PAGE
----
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Analysis of the Movie "The Boy In The Striped Pyjamas"

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´╗┐The film ?The Boy in the Striped Pyjamas? is a good method of teaching young children about the horrors of the Holocaust. The author (John Boyle) goes into detail about it, but within a young child?s comprehension. He also does put it, in perspective of a young child of which it is aimed at, something that will capture a young child?s attention, but also educate them about this part of history. It tells the story of a ?forbidden friendship? and the idea of prejudice against a race of people (in this case the Jewish). It teaches young children from an early age not be prejudiced against other people because as we grow up in this generation, prejudice is increasing in the form of racism. But it is also important to note although the film is about the Jewish people, John Boyle puts it in a subtle manner as he doesn?t use the word Jew once in a prejudiced way. The music at the start gives us an idea of happiness and satisfaction for Bruno because he has a happy life in Berlin. ...read more.


This demonstrates the unfairness and sheer heartlessness of the Nazis. The camera angle when Bruno falls down is good because we see it through his eyes. This is effective because we also see the concern on Pavel?s face, which helps us as the audience even more to recognise the big and forgiving heart of the Jews. This camera angle also creates urgency and fear. The image of the dolls all down ?dead? in the cellar is a haunting visual link to the camp, where the bodies are put in mass graves before the crematoriums were used. It also signifies the death of Gretel?s childhood. When Bruno runs through the forest to meet Schmuel we see the overgrown forest (a bit like ?Bruno?s playground?) which has bright colours. When he runs through his ?playground? a happy piece of music plays (like when he was playing with his friends back in Berlin) and this shows that he is not as happy as back then but is fairly happy meeting a friend. Then when Bruno emerges out of the forest we see the camp (which is like Schmuel?s playground) ...read more.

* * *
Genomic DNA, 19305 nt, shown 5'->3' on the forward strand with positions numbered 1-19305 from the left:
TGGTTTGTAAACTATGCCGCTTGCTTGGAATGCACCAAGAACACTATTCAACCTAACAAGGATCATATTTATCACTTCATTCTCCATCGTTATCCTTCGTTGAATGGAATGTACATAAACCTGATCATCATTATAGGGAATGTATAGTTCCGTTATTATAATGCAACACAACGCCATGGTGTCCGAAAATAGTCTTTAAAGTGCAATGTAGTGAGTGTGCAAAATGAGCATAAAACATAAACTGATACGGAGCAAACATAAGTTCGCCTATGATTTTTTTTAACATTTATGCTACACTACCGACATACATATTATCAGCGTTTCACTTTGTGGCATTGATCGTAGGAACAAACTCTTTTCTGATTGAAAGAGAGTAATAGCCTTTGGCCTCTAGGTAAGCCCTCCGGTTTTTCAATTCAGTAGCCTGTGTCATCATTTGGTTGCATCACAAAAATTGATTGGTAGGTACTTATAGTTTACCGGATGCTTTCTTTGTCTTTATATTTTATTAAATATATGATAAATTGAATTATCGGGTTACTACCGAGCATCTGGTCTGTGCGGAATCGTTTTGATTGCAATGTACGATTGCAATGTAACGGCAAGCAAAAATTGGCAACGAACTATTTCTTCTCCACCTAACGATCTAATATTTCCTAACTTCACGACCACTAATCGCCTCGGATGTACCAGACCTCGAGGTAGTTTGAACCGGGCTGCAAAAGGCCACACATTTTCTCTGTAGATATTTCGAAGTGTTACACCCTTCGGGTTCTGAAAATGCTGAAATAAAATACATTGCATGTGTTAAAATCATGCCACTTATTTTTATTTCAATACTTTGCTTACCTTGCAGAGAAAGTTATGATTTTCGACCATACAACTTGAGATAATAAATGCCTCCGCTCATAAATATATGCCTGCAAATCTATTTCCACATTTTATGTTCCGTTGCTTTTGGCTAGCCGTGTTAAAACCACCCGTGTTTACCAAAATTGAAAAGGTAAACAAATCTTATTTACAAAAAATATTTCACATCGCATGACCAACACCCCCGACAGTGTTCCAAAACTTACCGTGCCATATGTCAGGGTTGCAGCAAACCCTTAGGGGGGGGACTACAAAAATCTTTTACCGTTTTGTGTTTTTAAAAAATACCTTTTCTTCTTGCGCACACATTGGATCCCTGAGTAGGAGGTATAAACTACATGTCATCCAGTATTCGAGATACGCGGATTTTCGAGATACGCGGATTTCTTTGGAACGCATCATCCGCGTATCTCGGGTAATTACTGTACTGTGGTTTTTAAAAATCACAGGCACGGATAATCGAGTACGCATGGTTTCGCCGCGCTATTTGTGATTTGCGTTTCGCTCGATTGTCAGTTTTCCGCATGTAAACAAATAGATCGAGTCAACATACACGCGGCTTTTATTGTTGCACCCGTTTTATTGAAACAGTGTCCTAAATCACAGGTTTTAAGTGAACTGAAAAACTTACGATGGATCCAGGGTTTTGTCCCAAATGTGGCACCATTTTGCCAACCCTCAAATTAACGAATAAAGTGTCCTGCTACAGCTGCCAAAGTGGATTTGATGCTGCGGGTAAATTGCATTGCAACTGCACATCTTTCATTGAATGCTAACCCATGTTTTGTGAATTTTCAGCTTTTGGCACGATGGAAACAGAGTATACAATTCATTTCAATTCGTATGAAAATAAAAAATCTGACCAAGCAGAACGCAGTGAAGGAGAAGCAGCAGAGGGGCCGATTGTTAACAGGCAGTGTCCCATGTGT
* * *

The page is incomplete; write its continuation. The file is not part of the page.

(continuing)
This foreshadows the terrible turn of events that are soon to come. The last scene is an appropriate ending to the film because it puts Bruno?s father into perspective into what the Jews feel after they have lost loved ones in the camp. The despair, hurt, mourning etc. When Bruno goes under the fence the storm is getting worse. This gives the audience a feeling of danger and that something bad is going to happen. Bruno is struck by the reality of the camp and how bad the conditions are (it is so different to what he sees on the film). The sounds of dogs barking, screams from inside the gas chambers and the shouting of orders from the soldiers. When Bruno and Schmuel are in the chamber they hold hands and that is the last we see of them in their united friendship. When it rains outside on the father, it shows that war affects all. At the very end we are left with the long shot of the gas chamber and the amount of pyjamas which are so central to the story. This lastly conveys the horror of the Nazis and their unbelievable cruelty to the Jews. ...read more.

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